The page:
With this in mind, let’s take this one step at a time and go through the process of setting up your hyperlapse shot.
Choosing a Subject
Your central subject is arguably the most important component in your entire video. This is the person, place or thing that you want your audience to focus in on, so the idea here is to make it as interesting as possible. See a particularly interesting building, or perhaps an awesome mountaintop? Make this the centerpiece of your video to give your viewers an experience they can’t find anywhere else.
In some cases, your subject can be more abstract, such as a crowded city street. If you wanted to “warp” down the street, you could simply walk forward in a straight line while snapping photos, and the crowd and surrounding buildings will all be part of your “subject”. You can see how the rules are very bendable, and when you have enough experience under your belt, breaking them outright is where the real fun begins.
Basic Camera Settings
So, if you’ve chosen a subject to base your shots around, that’s great! Now, how should you dial in your settings to ensure that you get the best shots you can? In general, you want to adjust your settings like you usually would when taking a single, still exposure. The real trick here is ensuring that each image looks relatively the same as the last in terms of exposure, white balance and framing.
You can adjust things in minor increments as you go along to ensure an even exposure, which you likely will need to do given that you are physically moving the camera from place to place. Just remember that you’ll need to put each of these frames back-to-back to create the final video, so try not to do anything jarring.
Mapping Out Your Route
This is one of the most important steps in properly executing your sequence of images, and it’s also the point where most newbies get stuck. It is extremely important that each and every frame be taken from not only the same height, but the same position relative to the subject as well. For instance, if you are walking down a street, you need to keep the camera pointed dead ahead, not letting it drift to one side or the other.
Pro Tip: Try looking for tiles or other patterns on the ground to follow. These can make for excellent pacing and positioning guides, helping you to stay on course as you move through your scene.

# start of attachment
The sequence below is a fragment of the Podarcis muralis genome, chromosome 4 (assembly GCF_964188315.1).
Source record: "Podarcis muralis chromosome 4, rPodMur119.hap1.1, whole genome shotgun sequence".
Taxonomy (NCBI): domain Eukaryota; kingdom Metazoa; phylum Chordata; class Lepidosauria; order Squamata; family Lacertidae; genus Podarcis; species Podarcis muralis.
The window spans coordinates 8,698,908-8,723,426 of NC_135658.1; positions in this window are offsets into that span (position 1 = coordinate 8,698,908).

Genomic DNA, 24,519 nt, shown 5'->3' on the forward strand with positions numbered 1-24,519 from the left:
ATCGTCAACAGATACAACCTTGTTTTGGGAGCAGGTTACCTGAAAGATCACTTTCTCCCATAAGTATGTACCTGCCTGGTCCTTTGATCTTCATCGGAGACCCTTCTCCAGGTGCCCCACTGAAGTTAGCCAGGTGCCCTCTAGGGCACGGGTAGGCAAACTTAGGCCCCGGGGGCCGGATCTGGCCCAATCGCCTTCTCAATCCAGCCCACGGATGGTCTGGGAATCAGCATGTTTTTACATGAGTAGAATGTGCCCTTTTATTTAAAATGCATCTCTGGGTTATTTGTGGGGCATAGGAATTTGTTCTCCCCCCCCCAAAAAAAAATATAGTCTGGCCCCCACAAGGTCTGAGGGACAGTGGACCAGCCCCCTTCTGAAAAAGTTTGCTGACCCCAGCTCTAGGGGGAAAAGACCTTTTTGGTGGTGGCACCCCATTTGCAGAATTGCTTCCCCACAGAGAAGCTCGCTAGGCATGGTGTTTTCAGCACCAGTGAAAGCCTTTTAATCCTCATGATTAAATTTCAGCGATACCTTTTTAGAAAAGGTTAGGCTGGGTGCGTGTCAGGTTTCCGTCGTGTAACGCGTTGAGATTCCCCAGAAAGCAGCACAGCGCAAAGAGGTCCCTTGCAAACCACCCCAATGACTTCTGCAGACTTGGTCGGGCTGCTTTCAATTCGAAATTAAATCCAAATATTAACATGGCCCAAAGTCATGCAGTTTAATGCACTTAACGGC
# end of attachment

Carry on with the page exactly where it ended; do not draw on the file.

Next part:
You may find it helpful to do a test run or two of your “track” to get comfortable with the motion. It can be a bit tricky staying so steady and consistent when moving, so don’t fret if it doesn’t come naturally at first. Once you feel more confident with the task at hand, you’re ready to rock.
Grabbing Your Photos
It’s time to start shooting. Keep your framing in mind as you guide yourself through your images one step at a time. It is crucial to the finished product that each step you take and each shutter you capture are as consistently spaced as humanly possible. A good rule of thumb to follow here is that the further you are away from your subject, the faster you can move in between shots. If you are only 5-25 feet away, however, you need to be capturing more images consistently as you move to really “sell” and represent the motion as it happens. Take it as slowly as you need to, this is a marathon, not a sprint. If you didn’t have any shoulder muscles before now, get ready to build some!
Once you’ve completed your sequence of shots, relax and give yourself a pat on the back. Review your images while you rest for a bit, making sure that each one looks level and even. If something is glaringly off, don’t sweat it. You can either live with the imperfection or redo all the shots entirely. Either way, they’ll be plenty of opportunities to improve your form as you go, so remember to not judge yourself too harshly (this goes for everything you do in life).
Next Up: Editing Your Footage Together
In our next guide, we’ll take an in-depth look at how to process and edit your hyperlapse videos. For now, however, if you’re looking to get started, here are the basic steps to follow:
Collect and organize your photo sequence within a single folder on your hard drive.